- Rosalind Franklin – a biophysicist who was the first person to capture a photographic X-ray image of DNA. Without her permission, the photograph was shown to competitors and consequently she missed out on the Nobel Prize
- Maria Beasley – inventor of the life raft
- Sarah Breedlove – inventor of beauty and hair care products for black women (America’s first female self-made millionaire)
- Shirley Jackson – physicist and telecommunications inventor
- Mary Anderson – inventor of the windscreen wiper
- Hertha Ayrton – British engineer, physicist, mathematician and inventor, who developed a device to blow away poisonous gases from the trenches
- Margaret E Knight – inventor of the flat-bottomed paper bag
Books which could be linked are Women in Science by Rachel Ignotofsky and The Story of Inventions by Anna Claybourne and Adam Larkum.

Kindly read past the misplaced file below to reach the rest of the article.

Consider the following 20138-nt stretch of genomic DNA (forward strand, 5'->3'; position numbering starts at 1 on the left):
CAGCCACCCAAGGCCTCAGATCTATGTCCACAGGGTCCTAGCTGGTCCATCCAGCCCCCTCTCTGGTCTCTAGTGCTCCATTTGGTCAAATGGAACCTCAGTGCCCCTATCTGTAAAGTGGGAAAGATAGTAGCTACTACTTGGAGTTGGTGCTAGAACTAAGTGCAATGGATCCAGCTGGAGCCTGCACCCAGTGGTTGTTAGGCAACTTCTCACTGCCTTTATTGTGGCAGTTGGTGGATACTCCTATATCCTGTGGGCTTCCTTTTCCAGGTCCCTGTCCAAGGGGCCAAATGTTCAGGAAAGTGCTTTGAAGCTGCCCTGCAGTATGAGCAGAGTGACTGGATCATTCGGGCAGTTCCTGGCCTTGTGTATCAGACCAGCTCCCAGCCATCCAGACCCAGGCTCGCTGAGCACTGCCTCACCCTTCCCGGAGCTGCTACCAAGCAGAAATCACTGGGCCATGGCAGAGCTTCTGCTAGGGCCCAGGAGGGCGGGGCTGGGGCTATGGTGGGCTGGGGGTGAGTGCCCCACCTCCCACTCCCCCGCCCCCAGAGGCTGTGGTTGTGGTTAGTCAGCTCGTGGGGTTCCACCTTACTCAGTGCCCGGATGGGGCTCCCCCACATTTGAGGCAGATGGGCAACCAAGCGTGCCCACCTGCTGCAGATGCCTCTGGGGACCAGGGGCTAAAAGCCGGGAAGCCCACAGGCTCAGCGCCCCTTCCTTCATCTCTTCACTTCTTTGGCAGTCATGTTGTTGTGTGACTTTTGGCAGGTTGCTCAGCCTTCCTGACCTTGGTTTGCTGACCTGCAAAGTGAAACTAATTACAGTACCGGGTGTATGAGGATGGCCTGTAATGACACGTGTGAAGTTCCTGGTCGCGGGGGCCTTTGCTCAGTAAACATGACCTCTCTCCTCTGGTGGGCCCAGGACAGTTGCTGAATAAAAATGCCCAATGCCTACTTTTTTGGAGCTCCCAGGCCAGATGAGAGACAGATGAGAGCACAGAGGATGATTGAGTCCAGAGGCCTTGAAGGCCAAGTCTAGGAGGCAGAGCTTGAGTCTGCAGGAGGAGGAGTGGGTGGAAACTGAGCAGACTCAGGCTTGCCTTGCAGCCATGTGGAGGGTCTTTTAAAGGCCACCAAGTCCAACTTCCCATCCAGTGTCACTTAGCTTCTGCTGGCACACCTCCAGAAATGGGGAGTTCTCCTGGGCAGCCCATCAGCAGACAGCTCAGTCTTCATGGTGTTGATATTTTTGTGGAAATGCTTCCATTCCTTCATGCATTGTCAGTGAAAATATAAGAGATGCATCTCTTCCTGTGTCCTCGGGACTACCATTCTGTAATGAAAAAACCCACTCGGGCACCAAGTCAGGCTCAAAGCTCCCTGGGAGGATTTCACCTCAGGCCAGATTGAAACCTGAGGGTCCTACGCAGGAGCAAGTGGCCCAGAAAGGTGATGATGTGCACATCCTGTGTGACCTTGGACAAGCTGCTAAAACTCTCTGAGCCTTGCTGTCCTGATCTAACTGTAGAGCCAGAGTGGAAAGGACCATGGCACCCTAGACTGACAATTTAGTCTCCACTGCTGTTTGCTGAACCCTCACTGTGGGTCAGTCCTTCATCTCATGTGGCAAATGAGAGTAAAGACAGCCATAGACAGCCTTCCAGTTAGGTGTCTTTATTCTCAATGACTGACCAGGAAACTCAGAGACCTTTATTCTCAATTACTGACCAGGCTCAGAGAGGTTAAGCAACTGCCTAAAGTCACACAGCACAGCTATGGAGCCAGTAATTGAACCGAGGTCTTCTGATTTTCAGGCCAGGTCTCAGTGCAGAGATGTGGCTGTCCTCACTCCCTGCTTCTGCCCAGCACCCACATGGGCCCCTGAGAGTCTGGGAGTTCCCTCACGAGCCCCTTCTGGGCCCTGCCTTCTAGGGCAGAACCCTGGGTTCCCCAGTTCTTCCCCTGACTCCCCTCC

Design your own personifate
In Wildspark, the apprentices at the Guild are given the task of designing a ghost machine (called "personifates" in the story), suitable for retrieving something underwater. Children could take that scene and use it as a basis for inventing their own underwater personifates. You could hold a class competition and see if they could do better than Prue and the other apprentices in the story!
You could link with Robot: Meet the Machines of the Future by Dr Lucy Rogers and the publisher DK, plus Robots, Inventions: A Children's Encyclopedia by Dr Nathan Lepora and Sethu Vijayakumar.
Invention discussion points
The topic of inventors and invention could be used in discussion and debate within the classroom.
Suggested starter points are the issues of using technology responsibly and the pace of advancing technologies. Real-life examples could be used, such as mobile phones and artificial intelligence, alongside examples from stories such as Jurassic Park and Wildspark.
Get inventing in the classroom
Hopefully, this has given a few ideas to get you started, but as always, it’s the pool of creative teachers and children’s minds that bring the magic and I can’t wait to see what you all come up with. Happy reading, imagining and inventing!
This article was originally published in May 2019